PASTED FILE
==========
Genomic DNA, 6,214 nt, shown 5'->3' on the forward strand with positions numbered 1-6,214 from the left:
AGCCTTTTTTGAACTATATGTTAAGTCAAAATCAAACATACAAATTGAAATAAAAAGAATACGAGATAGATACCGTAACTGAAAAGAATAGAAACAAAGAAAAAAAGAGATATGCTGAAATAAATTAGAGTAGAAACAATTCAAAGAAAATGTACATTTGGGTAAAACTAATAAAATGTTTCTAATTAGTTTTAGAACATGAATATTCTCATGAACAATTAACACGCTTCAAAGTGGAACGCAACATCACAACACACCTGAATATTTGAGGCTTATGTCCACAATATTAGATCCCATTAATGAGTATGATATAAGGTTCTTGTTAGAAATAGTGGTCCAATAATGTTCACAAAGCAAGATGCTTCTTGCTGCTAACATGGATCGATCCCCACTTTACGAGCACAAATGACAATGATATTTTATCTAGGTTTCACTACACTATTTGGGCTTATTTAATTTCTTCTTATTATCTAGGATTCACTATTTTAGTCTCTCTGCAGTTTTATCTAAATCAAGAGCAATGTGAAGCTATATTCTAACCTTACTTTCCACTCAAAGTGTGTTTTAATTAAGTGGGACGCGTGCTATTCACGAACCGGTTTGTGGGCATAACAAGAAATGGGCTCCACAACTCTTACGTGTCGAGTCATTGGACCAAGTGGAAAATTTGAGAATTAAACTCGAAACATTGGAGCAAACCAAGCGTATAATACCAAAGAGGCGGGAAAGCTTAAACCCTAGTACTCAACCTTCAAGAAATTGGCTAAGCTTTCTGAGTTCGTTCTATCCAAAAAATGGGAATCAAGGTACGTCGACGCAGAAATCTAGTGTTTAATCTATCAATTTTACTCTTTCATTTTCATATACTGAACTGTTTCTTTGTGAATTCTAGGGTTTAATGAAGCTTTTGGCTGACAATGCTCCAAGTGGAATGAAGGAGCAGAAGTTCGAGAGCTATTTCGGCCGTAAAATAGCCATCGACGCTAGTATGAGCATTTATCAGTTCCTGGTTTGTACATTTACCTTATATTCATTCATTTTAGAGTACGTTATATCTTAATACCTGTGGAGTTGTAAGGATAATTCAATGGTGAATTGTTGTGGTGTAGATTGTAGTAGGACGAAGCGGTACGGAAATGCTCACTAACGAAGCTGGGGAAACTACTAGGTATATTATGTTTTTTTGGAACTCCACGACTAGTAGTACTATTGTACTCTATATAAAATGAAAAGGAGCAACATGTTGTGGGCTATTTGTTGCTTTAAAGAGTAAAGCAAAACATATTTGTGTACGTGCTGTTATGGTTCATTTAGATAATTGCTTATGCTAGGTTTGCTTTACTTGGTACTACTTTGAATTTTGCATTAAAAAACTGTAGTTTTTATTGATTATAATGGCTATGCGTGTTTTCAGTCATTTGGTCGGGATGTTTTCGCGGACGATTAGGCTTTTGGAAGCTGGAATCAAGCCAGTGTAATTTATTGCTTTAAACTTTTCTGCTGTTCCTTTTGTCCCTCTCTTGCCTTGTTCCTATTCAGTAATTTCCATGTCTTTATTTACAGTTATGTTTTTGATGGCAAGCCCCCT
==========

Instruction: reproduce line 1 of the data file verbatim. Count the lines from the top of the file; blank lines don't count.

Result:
Genomic DNA, 6,214 nt, shown 5'->3' on the forward strand with positions numbered 1-6,214 from the left: